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CDC: 12 cases of meningococcal disease linked to pilgrimages to Saudi Arabia

May 20, 2024

Health officials are urging clinicians to ensure patients making a pilgrimage to Saudi Arabia are vaccinated against meningococcal disease and watch for illness in return travelers.

The Centers for Disease Control and Prevention (CDC) issued a health advisory Monday warning there have been 12 cases linked to these pilgrimages since April including five in the U.S., four in France and three in the United Kingdom. Two of the cases were in children.

Ten of the cases were in people who made the Umrah Islamic pilgrimage to Mecca, Saudi Arabia while two were close contacts, according to the advisory. In addition to the Umrah pilgrimage that can take place any time of year, the Hajj Islamic pilgrimage is taking place June 14-19.

The CDC recommends routine vaccination of adolescents and vaccination for travelers to certain countries including a booster dose if vaccination was three to five or more years ago. Saudi Arabia requires pilgrims 1 year and older to be vaccinated. However, at least nine of the recent cases were unvaccinated while the status of the other three was unknown.

Quadrivalent vaccines protect against Neisseria meningitidis serogroups A, C, W and Y.  Ten of the current cases were caused by serogroup W while one was serogroup C and one was unknown.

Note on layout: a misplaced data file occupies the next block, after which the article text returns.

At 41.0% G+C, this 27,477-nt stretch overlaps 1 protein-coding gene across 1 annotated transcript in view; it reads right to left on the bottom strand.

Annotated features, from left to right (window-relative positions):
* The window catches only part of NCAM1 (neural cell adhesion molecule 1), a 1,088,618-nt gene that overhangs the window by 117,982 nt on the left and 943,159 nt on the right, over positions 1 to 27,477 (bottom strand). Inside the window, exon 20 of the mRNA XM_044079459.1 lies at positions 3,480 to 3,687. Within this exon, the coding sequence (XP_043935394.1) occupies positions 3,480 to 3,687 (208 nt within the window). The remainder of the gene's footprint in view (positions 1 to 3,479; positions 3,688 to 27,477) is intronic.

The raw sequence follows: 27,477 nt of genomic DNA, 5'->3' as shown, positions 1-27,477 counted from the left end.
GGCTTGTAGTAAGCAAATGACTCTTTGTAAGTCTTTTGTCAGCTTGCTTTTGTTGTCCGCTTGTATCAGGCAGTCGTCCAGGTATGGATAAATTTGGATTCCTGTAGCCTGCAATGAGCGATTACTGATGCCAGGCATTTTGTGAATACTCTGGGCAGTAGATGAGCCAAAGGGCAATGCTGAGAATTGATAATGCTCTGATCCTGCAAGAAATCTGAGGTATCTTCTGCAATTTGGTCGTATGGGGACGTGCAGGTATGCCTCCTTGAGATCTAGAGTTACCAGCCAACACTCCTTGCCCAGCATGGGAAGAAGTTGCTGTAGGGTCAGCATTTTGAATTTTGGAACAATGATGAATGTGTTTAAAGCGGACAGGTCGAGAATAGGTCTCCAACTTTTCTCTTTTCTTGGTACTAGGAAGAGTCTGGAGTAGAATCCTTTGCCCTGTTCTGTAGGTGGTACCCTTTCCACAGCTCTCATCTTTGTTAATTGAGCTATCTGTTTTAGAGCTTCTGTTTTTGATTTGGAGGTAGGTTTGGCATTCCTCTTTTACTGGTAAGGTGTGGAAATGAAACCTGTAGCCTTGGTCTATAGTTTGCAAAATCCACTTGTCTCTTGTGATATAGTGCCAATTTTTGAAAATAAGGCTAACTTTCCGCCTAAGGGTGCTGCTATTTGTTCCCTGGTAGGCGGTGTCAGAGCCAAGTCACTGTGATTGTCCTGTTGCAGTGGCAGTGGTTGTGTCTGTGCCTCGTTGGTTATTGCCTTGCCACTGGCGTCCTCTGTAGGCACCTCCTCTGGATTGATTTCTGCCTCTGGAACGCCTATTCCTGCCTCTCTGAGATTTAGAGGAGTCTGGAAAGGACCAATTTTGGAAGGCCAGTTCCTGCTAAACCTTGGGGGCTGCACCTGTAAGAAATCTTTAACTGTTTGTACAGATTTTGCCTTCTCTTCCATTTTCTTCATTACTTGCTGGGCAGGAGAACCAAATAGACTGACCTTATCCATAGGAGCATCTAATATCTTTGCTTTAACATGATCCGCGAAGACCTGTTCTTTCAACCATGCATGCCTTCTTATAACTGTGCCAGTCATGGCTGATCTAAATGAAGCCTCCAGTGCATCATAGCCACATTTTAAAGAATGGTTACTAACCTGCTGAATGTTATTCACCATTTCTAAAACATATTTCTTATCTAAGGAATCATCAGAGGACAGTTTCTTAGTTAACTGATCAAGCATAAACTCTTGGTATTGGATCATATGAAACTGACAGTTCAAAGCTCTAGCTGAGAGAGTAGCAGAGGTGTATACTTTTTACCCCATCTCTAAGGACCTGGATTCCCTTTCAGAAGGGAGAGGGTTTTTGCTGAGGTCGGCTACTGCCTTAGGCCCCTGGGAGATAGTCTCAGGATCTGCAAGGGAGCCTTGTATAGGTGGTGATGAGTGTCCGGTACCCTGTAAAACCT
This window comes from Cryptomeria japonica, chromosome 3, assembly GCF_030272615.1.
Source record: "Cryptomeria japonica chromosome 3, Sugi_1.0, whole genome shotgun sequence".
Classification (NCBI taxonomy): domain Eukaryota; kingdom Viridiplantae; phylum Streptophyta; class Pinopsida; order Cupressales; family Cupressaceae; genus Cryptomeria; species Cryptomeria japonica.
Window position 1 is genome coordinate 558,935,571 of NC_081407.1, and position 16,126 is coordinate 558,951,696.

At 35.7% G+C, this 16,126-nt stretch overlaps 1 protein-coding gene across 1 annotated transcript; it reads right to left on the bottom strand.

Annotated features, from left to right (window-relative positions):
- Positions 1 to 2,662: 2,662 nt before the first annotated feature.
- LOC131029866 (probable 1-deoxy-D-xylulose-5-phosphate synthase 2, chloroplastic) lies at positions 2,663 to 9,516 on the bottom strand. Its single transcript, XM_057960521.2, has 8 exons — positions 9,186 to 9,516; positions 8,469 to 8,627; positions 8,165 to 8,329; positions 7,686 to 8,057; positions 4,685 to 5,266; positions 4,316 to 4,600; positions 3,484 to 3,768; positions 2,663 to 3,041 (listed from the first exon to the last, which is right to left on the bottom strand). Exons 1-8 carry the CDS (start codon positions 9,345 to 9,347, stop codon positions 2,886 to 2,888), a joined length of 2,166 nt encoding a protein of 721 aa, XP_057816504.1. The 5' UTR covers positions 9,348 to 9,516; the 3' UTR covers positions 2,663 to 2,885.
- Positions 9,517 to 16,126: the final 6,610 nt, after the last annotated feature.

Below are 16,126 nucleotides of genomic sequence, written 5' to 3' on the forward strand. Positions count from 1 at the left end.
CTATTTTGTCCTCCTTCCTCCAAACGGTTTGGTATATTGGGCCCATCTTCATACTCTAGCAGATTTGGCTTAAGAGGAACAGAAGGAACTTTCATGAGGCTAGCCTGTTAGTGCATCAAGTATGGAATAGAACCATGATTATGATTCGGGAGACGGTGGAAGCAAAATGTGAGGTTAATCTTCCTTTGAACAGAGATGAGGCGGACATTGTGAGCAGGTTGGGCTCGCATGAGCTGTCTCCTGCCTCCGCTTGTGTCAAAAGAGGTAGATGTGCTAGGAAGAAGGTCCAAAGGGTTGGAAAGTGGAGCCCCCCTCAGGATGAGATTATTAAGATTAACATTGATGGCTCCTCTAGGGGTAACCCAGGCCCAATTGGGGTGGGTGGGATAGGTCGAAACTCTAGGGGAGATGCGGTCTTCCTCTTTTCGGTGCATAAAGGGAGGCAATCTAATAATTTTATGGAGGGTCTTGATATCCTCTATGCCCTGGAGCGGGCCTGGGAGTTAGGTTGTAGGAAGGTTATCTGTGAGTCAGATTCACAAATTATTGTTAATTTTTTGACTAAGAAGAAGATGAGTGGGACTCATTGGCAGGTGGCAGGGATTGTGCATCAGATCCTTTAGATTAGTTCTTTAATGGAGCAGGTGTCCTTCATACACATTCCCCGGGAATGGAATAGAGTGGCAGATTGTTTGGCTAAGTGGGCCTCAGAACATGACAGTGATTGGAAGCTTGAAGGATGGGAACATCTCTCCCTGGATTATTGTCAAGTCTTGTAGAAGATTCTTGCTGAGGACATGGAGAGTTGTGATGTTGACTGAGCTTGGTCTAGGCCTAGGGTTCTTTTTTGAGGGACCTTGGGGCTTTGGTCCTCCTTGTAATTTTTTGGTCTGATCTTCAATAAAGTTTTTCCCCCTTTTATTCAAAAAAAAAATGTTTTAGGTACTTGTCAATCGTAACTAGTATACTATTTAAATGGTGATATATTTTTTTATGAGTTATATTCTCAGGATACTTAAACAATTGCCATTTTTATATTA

Clinicians should watch for symptoms of meningococcal disease in returning travelers and their close contacts. Infections often present as meningitis with symptoms that may include fever, headache, stiff neck, nausea, vomiting, photophobia, or altered mental status, according to the CDC. They may also present as a meningococcal bloodstream infection with symptoms that may include fever, chills, fatigue, vomiting, cold hands and feet, severe aches and pains, rapid breathing, diarrhea, or, in later stages, a petechial or dark purple rash.

About 10%-15% of cases are fatal and survivors may experience deafness, amputations or other long-term effects. Clinicians who suspect a patient has meningococcal disease should begin immediate antibiotic treatment without waiting for lab test results and should immediately notify their health department. Three of the recent cases were resistant to ciprofloxacin while eight isolates were sensitive to penicillin and ciprofloxacin, according to the CDC.

Close contacts of people with meningococcal disease should receive antibiotic chemoprophylaxis as soon as possible after exposure, regardless of immunization status. The CDC recommends clinicians consider using rifampin, ceftriaxone, or azithromycin instead of ciprofloxacin for chemoprophylaxis of close contacts of meningococcal disease cases associated with travel to Saudi Arabia.

In 2000-2001 there was an outbreak of meningococcal disease linked with the Hajj pilgrimage. It was primarily caused by Neisseria meningitidis serogroup W, which has made up most of the recent cases as well.



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